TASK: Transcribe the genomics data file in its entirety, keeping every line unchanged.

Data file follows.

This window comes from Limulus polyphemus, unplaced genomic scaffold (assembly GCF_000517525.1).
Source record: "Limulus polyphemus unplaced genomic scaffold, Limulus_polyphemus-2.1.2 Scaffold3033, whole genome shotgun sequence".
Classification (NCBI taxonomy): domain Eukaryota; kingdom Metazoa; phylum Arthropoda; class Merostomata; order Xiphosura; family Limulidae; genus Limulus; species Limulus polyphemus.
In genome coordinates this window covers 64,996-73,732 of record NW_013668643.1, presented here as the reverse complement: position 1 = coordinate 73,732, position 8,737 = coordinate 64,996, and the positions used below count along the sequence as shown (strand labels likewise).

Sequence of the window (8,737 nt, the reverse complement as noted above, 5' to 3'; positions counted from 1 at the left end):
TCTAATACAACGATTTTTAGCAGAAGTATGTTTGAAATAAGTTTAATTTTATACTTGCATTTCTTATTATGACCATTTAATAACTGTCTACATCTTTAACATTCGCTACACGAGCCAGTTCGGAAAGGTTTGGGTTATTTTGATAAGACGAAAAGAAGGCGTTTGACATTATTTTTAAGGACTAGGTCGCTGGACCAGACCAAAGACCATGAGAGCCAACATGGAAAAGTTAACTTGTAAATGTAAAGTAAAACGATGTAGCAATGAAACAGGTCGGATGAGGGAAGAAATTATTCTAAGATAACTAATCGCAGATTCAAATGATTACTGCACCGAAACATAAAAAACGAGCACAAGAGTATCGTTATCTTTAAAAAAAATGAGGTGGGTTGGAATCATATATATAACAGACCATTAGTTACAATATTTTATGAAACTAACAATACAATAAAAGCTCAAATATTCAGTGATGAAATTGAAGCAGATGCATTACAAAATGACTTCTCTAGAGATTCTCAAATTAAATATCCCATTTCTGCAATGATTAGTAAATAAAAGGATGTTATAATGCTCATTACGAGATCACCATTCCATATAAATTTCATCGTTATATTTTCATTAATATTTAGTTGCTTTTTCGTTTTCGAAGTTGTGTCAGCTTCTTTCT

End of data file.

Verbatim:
This window comes from Limulus polyphemus, unplaced genomic scaffold (assembly GCF_000517525.1).
Source record: "Limulus polyphemus unplaced genomic scaffold, Limulus_polyphemus-2.1.2 Scaffold3033, whole genome shotgun sequence".
Classification (NCBI taxonomy): domain Eukaryota; kingdom Metazoa; phylum Arthropoda; class Merostomata; order Xiphosura; family Limulidae; genus Limulus; species Limulus polyphemus.
In genome coordinates this window covers 64,996-73,732 of record NW_013668643.1, presented here as the reverse complement: position 1 = coordinate 73,732, position 8,737 = coordinate 64,996, and the positions used below count along the sequence as shown (strand labels likewise).

Sequence of the window (8,737 nt, the reverse complement as noted above, 5' to 3'; positions counted from 1 at the left end):
TCTAATACAACGATTTTTAGCAGAAGTATGTTTGAAATAAGTTTAATTTTATACTTGCATTTCTTATTATGACCATTTAATAACTGTCTACATCTTTAACATTCGCTACACGAGCCAGTTCGGAAAGGTTTGGGTTATTTTGATAAGACGAAAAGAAGGCGTTTGACATTATTTTTAAGGACTAGGTCGCTGGACCAGACCAAAGACCATGAGAGCCAACATGGAAAAGTTAACTTGTAAATGTAAAGTAAAACGATGTAGCAATGAAACAGGTCGGATGAGGGAAGAAATTATTCTAAGATAACTAATCGCAGATTCAAATGATTACTGCACCGAAACATAAAAAACGAGCACAAGAGTATCGTTATCTTTAAAAAAAATGAGGTGGGTTGGAATCATATATATAACAGACCATTAGTTACAATATTTTATGAAACTAACAATACAATAAAAGCTCAAATATTCAGTGATGAAATTGAAGCAGATGCATTACAAAATGACTTCTCTAGAGATTCTCAAATTAAATATCCCATTTCTGCAATGATTAGTAAATAAAAGGATGTTATAATGCTCATTACGAGATCACCATTCCATATAAATTTCATCGTTATATTTTCATTAATATTTAGTTGCTTTTTCGTTTTCGAAGTTGTGTCAGCTTCTTTCT